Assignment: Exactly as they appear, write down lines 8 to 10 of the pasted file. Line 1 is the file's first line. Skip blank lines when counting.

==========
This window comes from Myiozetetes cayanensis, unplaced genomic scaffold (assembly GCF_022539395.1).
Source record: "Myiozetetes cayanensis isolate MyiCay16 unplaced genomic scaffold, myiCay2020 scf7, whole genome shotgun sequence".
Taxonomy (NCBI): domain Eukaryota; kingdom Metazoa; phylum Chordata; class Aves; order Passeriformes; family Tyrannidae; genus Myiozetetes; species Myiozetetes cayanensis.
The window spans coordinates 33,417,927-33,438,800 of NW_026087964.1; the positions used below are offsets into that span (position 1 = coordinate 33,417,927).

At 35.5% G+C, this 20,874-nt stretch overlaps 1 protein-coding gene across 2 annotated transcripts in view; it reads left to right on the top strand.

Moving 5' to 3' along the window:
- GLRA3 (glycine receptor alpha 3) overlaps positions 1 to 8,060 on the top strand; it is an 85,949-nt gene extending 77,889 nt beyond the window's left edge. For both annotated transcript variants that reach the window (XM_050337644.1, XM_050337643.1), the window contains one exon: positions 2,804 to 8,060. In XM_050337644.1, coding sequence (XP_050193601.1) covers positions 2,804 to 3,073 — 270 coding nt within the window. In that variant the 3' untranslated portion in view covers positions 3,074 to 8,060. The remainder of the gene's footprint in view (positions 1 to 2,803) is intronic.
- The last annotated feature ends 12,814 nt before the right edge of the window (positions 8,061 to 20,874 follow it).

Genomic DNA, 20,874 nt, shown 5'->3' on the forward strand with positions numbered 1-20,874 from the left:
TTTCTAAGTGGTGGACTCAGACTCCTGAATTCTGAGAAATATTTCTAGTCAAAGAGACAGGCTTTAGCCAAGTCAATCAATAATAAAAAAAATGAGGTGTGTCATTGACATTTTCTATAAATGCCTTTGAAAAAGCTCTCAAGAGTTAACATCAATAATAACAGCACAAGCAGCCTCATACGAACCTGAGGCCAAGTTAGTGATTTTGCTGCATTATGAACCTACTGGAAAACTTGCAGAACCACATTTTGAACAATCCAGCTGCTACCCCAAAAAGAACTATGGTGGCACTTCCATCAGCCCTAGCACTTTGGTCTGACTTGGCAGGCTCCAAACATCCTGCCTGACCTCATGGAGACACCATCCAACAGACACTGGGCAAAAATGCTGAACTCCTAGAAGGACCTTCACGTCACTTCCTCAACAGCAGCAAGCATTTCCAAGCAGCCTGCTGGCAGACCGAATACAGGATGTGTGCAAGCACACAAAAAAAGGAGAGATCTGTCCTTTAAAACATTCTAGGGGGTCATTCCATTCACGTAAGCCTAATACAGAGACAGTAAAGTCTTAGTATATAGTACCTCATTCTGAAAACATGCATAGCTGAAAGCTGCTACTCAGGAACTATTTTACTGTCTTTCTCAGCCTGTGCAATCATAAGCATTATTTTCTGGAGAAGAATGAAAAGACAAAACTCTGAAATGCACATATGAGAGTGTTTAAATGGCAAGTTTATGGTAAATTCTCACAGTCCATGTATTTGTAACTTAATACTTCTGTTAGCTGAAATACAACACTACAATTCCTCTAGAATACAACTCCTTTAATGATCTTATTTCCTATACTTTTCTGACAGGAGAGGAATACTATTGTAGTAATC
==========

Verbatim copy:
- The last annotated feature ends 12,814 nt before the right edge of the window (positions 8,061 to 20,874 follow it).

Genomic DNA, 20,874 nt, shown 5'->3' on the forward strand with positions numbered 1-20,874 from the left:
TTTCTAAGTGGTGGACTCAGACTCCTGAATTCTGAGAAATATTTCTAGTCAAAGAGACAGGCTTTAGCCAAGTCAATCAATAATAAAAAAAATGAGGTGTGTCATTGACATTTTCTATAAATGCCTTTGAAAAAGCTCTCAAGAGTTAACATCAATAATAACAGCACAAGCAGCCTCATACGAACCTGAGGCCAAGTTAGTGATTTTGCTGCATTATGAACCTACTGGAAAACTTGCAGAACCACATTTTGAACAATCCAGCTGCTACCCCAAAAAGAACTATGGTGGCACTTCCATCAGCCCTAGCACTTTGGTCTGACTTGGCAGGCTCCAAACATCCTGCCTGACCTCATGGAGACACCATCCAACAGACACTGGGCAAAAATGCTGAACTCCTAGAAGGACCTTCACGTCACTTCCTCAACAGCAGCAAGCATTTCCAAGCAGCCTGCTGGCAGACCGAATACAGGATGTGTGCAAGCACACAAAAAAAGGAGAGATCTGTCCTTTAAAACATTCTAGGGGGTCATTCCATTCACGTAAGCCTAATACAGAGACAGTAAAGTCTTAGTATATAGTACCTCATTCTGAAAACATGCATAGCTGAAAGCTGCTACTCAGGAACTATTTTACTGTCTTTCTCAGCCTGTGCAATCATAAGCATTATTTTCTGGAGAAGAATGAAAAGACAAAACTCTGAAATGCACATATGAGAGTGTTTAAATGGCAAGTTTATGGTAAATTCTCACAGTCCATGTATTTGTAACTTAATACTTCTGTTAGCTGAAATACAACACTACAATTCCTCTAGAATACAACTCCTTTAATGATCTTATTTCCTATACTTTTCTGACAGGAGAGGAATACTATTGTAGTAATC